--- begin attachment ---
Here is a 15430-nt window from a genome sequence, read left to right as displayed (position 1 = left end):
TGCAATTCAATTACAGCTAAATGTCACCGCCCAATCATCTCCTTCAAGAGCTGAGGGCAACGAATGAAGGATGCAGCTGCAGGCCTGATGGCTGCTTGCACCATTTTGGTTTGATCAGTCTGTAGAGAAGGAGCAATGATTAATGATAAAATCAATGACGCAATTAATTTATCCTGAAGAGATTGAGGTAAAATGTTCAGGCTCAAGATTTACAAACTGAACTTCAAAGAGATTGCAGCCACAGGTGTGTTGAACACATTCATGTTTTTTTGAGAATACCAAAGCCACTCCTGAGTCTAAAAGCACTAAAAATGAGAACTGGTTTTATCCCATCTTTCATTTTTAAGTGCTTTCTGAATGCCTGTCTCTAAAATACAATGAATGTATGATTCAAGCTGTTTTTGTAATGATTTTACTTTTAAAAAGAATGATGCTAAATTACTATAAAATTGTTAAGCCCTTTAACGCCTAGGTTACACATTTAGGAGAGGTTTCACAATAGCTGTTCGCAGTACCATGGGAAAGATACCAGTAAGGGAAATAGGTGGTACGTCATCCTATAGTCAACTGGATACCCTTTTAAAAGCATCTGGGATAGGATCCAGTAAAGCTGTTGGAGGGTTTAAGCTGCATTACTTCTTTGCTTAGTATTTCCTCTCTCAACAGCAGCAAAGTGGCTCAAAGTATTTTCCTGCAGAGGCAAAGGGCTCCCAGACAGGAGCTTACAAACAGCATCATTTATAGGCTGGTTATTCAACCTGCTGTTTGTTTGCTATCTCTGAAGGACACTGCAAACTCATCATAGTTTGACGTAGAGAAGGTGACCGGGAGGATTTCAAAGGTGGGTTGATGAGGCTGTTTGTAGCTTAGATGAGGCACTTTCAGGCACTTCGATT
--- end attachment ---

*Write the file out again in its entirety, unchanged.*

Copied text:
Here is a 15430-nt window from a genome sequence, read left to right as displayed (position 1 = left end):
TGCAATTCAATTACAGCTAAATGTCACCGCCCAATCATCTCCTTCAAGAGCTGAGGGCAACGAATGAAGGATGCAGCTGCAGGCCTGATGGCTGCTTGCACCATTTTGGTTTGATCAGTCTGTAGAGAAGGAGCAATGATTAATGATAAAATCAATGACGCAATTAATTTATCCTGAAGAGATTGAGGTAAAATGTTCAGGCTCAAGATTTACAAACTGAACTTCAAAGAGATTGCAGCCACAGGTGTGTTGAACACATTCATGTTTTTTTGAGAATACCAAAGCCACTCCTGAGTCTAAAAGCACTAAAAATGAGAACTGGTTTTATCCCATCTTTCATTTTTAAGTGCTTTCTGAATGCCTGTCTCTAAAATACAATGAATGTATGATTCAAGCTGTTTTTGTAATGATTTTACTTTTAAAAAGAATGATGCTAAATTACTATAAAATTGTTAAGCCCTTTAACGCCTAGGTTACACATTTAGGAGAGGTTTCACAATAGCTGTTCGCAGTACCATGGGAAAGATACCAGTAAGGGAAATAGGTGGTACGTCATCCTATAGTCAACTGGATACCCTTTTAAAAGCATCTGGGATAGGATCCAGTAAAGCTGTTGGAGGGTTTAAGCTGCATTACTTCTTTGCTTAGTATTTCCTCTCTCAACAGCAGCAAAGTGGCTCAAAGTATTTTCCTGCAGAGGCAAAGGGCTCCCAGACAGGAGCTTACAAACAGCATCATTTATAGGCTGGTTATTCAACCTGCTGTTTGTTTGCTATCTCTGAAGGACACTGCAAACTCATCATAGTTTGACGTAGAGAAGGTGACCGGGAGGATTTCAAAGGTGGGTTGATGAGGCTGTTTGTAGCTTAGATGAGGCACTTTCAGGCACTTCGATT